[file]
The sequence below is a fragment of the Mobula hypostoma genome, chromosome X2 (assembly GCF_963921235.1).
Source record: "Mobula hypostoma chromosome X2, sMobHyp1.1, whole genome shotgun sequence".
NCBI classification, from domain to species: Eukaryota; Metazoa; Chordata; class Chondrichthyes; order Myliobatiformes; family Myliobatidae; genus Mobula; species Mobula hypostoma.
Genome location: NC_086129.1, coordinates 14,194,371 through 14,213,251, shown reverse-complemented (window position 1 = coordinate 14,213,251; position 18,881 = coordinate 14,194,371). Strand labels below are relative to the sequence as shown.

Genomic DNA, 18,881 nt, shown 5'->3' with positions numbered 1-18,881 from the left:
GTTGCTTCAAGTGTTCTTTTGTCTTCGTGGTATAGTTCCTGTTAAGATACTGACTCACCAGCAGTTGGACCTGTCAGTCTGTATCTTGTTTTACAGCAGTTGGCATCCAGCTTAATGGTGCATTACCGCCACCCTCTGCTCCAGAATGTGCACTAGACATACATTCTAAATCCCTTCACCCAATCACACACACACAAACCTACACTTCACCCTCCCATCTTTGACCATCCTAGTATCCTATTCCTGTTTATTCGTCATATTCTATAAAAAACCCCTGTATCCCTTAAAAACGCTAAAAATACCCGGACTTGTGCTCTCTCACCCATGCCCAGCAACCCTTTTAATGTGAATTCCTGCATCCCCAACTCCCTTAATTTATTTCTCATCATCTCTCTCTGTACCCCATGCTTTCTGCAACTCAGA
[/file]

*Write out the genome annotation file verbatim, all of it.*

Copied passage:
The sequence below is a fragment of the Mobula hypostoma genome, chromosome X2 (assembly GCF_963921235.1).
Source record: "Mobula hypostoma chromosome X2, sMobHyp1.1, whole genome shotgun sequence".
NCBI classification, from domain to species: Eukaryota; Metazoa; Chordata; class Chondrichthyes; order Myliobatiformes; family Myliobatidae; genus Mobula; species Mobula hypostoma.
Genome location: NC_086129.1, coordinates 14,194,371 through 14,213,251, shown reverse-complemented (window position 1 = coordinate 14,213,251; position 18,881 = coordinate 14,194,371). Strand labels below are relative to the sequence as shown.

Genomic DNA, 18,881 nt, shown 5'->3' with positions numbered 1-18,881 from the left:
GTTGCTTCAAGTGTTCTTTTGTCTTCGTGGTATAGTTCCTGTTAAGATACTGACTCACCAGCAGTTGGACCTGTCAGTCTGTATCTTGTTTTACAGCAGTTGGCATCCAGCTTAATGGTGCATTACCGCCACCCTCTGCTCCAGAATGTGCACTAGACATACATTCTAAATCCCTTCACCCAATCACACACACACAAACCTACACTTCACCCTCCCATCTTTGACCATCCTAGTATCCTATTCCTGTTTATTCGTCATATTCTATAAAAAACCCCTGTATCCCTTAAAAACGCTAAAAATACCCGGACTTGTGCTCTCTCACCCATGCCCAGCAACCCTTTTAATGTGAATTCCTGCATCCCCAACTCCCTTAATTTATTTCTCATCATCTCTCTCTGTACCCCATGCTTTCTGCAACTCAGA